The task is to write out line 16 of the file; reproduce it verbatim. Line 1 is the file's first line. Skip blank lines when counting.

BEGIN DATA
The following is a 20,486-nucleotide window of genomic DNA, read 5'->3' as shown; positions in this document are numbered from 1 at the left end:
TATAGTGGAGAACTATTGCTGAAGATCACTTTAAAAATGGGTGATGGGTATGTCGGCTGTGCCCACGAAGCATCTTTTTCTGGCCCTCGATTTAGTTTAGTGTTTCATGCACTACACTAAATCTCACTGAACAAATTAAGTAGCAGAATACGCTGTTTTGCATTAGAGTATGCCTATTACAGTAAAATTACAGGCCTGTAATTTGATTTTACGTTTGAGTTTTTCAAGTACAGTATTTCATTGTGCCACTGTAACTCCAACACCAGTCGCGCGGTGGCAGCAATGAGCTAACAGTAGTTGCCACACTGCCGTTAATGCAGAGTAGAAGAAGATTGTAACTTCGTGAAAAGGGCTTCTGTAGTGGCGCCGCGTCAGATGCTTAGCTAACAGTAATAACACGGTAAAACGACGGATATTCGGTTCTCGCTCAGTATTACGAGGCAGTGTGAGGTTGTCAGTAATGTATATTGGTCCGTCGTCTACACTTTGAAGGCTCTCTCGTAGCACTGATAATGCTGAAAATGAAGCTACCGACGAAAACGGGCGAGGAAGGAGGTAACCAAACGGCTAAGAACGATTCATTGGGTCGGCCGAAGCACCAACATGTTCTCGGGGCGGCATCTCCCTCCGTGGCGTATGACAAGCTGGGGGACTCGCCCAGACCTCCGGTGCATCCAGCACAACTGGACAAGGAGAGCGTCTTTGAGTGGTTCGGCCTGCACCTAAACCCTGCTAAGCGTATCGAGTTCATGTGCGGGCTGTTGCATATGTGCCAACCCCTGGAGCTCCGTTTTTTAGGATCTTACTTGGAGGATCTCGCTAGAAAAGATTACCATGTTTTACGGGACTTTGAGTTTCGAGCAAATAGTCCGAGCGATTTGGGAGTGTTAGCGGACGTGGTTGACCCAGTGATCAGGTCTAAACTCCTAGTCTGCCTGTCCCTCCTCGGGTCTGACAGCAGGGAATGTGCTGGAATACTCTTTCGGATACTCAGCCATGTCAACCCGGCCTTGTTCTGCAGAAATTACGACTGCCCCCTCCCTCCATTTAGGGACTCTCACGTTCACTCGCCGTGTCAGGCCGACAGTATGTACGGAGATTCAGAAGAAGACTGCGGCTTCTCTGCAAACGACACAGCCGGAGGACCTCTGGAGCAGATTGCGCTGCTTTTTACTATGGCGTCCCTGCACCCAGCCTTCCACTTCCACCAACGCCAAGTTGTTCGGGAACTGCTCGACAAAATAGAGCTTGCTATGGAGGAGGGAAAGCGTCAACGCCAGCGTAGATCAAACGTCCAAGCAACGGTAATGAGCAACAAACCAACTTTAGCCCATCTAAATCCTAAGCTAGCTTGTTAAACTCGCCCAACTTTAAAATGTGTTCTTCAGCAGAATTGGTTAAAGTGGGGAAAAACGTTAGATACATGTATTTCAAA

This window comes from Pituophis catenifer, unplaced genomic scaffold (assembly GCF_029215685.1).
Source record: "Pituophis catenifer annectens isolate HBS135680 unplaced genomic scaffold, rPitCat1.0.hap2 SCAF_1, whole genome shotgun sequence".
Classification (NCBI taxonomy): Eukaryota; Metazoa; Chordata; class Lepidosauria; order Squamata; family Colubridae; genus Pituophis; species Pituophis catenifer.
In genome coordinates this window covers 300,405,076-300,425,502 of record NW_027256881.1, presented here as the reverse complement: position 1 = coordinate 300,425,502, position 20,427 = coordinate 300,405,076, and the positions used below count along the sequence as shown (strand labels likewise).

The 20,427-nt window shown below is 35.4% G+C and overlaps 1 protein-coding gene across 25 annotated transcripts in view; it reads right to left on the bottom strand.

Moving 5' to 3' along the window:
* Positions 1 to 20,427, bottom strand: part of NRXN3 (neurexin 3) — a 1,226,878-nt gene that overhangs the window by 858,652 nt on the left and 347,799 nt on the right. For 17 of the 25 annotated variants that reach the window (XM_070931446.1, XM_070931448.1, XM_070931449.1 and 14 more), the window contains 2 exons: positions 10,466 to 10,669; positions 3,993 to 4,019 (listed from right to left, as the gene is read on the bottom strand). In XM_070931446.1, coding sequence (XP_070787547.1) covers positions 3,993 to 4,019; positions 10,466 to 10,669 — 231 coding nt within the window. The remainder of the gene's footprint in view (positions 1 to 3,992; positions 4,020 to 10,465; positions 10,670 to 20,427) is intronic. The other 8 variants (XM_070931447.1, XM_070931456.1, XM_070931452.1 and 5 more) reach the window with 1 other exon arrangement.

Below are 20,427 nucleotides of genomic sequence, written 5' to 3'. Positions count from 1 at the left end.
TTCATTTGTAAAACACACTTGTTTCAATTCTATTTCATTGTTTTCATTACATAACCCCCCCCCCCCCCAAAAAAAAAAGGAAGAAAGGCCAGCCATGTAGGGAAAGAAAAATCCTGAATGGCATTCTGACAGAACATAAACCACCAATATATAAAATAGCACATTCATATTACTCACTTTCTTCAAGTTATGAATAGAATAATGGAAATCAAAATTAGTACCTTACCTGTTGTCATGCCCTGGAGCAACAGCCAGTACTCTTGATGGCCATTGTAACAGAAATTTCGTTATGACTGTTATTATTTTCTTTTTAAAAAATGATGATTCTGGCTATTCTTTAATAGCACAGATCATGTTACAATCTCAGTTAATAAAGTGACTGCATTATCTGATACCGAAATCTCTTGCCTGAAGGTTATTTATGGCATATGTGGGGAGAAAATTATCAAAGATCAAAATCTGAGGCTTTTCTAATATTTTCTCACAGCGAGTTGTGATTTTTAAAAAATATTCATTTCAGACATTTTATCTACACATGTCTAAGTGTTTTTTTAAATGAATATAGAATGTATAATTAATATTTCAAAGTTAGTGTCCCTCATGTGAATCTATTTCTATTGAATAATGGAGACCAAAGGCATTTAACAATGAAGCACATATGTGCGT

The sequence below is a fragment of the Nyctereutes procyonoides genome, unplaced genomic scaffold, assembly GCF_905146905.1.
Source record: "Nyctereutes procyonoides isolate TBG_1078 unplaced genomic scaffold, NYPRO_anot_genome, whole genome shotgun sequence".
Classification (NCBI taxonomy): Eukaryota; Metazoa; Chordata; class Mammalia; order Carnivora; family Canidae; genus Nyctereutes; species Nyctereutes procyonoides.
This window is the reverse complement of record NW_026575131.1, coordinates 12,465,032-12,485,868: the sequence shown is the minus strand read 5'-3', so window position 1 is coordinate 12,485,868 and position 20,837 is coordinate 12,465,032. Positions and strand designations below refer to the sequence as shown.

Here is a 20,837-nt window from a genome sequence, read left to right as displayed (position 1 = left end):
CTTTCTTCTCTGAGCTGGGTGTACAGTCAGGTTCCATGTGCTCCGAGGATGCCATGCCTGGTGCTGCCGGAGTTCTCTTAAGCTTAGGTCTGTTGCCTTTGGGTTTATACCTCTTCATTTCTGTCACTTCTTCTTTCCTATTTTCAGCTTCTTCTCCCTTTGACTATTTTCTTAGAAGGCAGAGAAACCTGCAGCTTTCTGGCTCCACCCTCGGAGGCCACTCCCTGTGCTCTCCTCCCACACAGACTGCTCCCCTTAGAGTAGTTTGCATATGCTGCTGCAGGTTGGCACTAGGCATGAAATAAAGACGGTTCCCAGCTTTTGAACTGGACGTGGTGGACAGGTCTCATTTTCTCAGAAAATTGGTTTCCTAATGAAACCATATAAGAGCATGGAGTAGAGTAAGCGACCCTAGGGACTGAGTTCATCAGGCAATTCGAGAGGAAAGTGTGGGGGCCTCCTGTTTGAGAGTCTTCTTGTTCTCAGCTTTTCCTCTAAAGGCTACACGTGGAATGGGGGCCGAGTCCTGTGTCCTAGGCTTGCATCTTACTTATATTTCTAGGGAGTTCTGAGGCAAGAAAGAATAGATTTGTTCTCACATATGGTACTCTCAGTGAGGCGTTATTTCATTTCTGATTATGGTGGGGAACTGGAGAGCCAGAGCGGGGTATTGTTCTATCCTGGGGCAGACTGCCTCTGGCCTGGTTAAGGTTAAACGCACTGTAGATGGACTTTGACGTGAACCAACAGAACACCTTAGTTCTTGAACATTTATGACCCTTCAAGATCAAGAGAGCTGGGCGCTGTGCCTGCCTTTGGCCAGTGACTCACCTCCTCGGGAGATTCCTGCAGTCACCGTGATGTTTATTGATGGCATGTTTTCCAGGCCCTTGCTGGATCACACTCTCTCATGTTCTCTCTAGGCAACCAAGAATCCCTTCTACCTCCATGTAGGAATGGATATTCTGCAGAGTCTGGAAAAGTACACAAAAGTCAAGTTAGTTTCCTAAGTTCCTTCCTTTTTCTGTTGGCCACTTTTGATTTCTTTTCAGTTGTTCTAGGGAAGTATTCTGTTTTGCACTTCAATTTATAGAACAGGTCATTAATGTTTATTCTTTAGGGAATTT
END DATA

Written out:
Here is a 20,837-nt window from a genome sequence, read left to right as displayed (position 1 = left end):